‘Regrexit’, those using the referendum as a ‘fuck you’ to Cameron, and some of the reasons I’ve seen to leave, plus the percentage of the eligible voters that didn’t even vote, show that our society is woefully lacking in political education. Politics is important. It may not be as riveting as creative media, or make daily dinner table conversation – and I’m not saying that it should be that way – but politics decide how we live our lives. It decides so much that not having an interest in it is effectively like saying ‘I don’t want a say in the things that affect me’. The majority of the electorate, the everyday person, not showing an interest allows those who want to exploit, the ability.

It’s this lack of political education that allowed people to think that their vote wouldn’t matter (it’s a referendum, all votes matter), or that their vote was a protest against Cameron (it wasn’t). We weren’t calling for one party over another, we weren’t counting by constituencies. Every person registered to vote counted. And yet under 75% of us turned up in total.

In the last two years I’ve seen such a surge in political engagement in my generation. It shows that things are possibly changing, but we need more. We need actual education at a younger age so that when we turn 18 and that ability is handed to us, we can make informed decisions and understand the importance of our votes. We need places available for us to find unbiased, truthful articles and more people creating spaces for political conversation, instead of telling each other to shut up and they don’t want to hear it. We need more of what we’ve created from this referendum. We need more of this passion, this energy. We need to nurture it instead of squashing it with choruses of ‘enough already!!’.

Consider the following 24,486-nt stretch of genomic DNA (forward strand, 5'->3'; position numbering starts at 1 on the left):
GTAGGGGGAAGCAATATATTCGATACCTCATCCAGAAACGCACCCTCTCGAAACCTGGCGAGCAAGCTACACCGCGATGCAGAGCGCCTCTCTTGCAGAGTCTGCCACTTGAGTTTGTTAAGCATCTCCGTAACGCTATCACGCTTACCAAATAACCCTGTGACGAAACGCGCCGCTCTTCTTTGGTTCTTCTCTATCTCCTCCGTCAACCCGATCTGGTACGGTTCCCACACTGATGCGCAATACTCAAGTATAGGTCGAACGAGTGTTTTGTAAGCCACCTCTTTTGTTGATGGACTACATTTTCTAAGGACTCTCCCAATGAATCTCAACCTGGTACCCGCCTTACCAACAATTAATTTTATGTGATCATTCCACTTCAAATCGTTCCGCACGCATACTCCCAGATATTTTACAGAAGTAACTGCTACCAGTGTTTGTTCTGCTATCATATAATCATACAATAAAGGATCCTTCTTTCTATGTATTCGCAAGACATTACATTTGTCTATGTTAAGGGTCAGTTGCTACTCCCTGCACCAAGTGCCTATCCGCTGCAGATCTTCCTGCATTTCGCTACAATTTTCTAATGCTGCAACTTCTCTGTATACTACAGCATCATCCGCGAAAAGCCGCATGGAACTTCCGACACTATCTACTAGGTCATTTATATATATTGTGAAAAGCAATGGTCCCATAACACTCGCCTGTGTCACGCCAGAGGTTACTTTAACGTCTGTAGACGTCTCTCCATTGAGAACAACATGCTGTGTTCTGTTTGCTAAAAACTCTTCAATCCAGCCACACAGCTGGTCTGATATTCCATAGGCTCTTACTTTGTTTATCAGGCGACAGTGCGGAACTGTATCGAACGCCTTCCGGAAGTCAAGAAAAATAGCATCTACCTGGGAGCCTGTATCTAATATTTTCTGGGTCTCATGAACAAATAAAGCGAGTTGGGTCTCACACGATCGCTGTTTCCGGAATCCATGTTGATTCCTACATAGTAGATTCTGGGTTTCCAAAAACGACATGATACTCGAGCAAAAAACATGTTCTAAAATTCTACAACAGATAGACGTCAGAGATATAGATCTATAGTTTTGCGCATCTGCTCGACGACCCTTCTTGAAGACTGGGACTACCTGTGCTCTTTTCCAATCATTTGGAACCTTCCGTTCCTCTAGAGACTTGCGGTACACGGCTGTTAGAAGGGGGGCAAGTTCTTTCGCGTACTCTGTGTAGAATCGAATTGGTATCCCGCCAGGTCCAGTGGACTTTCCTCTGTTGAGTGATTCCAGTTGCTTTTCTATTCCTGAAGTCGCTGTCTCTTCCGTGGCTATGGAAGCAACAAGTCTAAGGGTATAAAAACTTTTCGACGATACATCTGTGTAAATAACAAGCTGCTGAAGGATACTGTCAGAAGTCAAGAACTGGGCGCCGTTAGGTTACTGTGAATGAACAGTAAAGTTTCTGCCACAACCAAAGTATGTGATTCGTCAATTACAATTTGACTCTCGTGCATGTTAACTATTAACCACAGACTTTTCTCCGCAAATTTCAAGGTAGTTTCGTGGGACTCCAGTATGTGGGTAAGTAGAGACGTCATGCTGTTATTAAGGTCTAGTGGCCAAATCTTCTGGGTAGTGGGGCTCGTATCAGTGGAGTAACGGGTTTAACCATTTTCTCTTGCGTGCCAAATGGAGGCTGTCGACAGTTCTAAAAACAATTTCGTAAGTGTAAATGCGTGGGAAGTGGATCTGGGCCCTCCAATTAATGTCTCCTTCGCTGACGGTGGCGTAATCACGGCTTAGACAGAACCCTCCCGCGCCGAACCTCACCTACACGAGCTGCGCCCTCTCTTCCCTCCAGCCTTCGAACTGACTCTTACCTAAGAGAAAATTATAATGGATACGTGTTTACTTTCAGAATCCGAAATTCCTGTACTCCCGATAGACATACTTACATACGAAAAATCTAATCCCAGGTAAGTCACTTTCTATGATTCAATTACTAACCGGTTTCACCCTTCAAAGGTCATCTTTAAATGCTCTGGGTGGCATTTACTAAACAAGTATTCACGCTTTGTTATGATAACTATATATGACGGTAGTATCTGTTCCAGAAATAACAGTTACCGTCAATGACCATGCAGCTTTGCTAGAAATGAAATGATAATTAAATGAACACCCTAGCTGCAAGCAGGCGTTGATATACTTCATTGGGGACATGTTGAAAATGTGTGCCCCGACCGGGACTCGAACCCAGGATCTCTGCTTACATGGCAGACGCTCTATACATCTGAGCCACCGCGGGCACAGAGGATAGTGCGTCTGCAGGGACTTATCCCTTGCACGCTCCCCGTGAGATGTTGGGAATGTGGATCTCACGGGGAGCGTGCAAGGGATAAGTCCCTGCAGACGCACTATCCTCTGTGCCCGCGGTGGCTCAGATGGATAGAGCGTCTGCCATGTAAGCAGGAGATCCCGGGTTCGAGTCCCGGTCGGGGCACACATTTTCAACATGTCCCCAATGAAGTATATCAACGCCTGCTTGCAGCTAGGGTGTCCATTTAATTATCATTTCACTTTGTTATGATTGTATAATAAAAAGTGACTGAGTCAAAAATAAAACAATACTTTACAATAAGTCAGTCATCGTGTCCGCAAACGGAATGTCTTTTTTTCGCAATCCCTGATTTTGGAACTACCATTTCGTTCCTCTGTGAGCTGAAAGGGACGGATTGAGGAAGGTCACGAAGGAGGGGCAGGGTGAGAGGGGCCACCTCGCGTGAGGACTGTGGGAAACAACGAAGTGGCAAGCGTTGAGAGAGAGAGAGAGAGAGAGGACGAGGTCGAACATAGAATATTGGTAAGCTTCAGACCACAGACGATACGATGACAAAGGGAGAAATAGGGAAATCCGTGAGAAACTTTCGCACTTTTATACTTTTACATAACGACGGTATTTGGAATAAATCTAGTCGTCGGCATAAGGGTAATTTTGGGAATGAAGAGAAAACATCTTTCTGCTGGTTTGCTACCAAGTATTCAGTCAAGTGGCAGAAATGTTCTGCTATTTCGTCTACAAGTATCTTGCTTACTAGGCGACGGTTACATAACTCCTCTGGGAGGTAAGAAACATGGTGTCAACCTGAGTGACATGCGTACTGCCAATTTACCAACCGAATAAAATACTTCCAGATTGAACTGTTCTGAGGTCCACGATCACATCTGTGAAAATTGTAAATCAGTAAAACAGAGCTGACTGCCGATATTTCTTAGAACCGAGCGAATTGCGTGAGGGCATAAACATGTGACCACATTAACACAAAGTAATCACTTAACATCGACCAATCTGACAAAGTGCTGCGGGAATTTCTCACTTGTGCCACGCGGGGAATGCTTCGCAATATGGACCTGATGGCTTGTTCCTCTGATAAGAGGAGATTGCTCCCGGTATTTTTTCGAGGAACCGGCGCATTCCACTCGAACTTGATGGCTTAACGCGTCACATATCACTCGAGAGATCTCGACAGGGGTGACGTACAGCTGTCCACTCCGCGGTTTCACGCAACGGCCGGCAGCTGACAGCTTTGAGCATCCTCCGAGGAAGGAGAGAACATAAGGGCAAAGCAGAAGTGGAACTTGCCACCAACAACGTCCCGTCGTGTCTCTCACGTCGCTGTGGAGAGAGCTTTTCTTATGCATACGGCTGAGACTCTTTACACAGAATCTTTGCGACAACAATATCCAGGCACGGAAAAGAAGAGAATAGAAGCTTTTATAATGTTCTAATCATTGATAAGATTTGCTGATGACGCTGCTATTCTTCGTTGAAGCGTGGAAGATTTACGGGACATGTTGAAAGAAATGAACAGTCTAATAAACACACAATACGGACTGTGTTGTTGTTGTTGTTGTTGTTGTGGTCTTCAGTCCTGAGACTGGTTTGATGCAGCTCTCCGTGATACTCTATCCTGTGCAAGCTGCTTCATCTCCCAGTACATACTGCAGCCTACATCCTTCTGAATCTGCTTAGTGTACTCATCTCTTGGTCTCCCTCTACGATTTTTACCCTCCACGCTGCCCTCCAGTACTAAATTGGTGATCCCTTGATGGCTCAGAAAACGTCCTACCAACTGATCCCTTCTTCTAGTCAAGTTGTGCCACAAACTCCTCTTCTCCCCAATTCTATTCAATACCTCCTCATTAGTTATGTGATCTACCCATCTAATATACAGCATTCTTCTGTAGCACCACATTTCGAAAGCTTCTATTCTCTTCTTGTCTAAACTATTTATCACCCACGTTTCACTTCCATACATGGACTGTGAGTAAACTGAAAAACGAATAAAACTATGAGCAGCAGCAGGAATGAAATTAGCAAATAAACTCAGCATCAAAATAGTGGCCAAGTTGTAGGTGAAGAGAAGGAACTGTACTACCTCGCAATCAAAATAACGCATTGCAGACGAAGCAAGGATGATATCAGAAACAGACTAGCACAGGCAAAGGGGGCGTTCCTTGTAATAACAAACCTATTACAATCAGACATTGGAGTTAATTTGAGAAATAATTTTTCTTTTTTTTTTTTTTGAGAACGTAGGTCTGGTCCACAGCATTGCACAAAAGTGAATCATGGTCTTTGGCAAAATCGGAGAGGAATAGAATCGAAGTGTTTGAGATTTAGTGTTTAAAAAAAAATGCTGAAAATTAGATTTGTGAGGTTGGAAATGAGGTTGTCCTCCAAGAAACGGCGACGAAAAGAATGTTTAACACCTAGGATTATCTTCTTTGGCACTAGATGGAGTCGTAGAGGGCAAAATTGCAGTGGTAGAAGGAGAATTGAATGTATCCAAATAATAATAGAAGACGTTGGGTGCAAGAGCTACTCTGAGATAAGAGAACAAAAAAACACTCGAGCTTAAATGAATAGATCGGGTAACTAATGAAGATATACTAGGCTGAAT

We also need politicians to be in touch with the electorate, but that’s another post entirely. 

Please sign this petition to add Political Studies onto the National Curriculum

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  1. Beatrice
    June 30, 2016 / 10:21 pm

    This is such an excellent and thoughtful post. I personally am not from the UK, but I am from a country that's part of the European Union. Posts like yours have been really helpful to me in understanding the issue. I totally agree that politics isn't super exciting, and at times frustrating, but it's so important. Your post has definitely inspired me to learn more about what's going on in our world today. Thank you for that. Beatrice | Beanau Blog

  2. Jayne Emma
    June 30, 2016 / 11:31 pm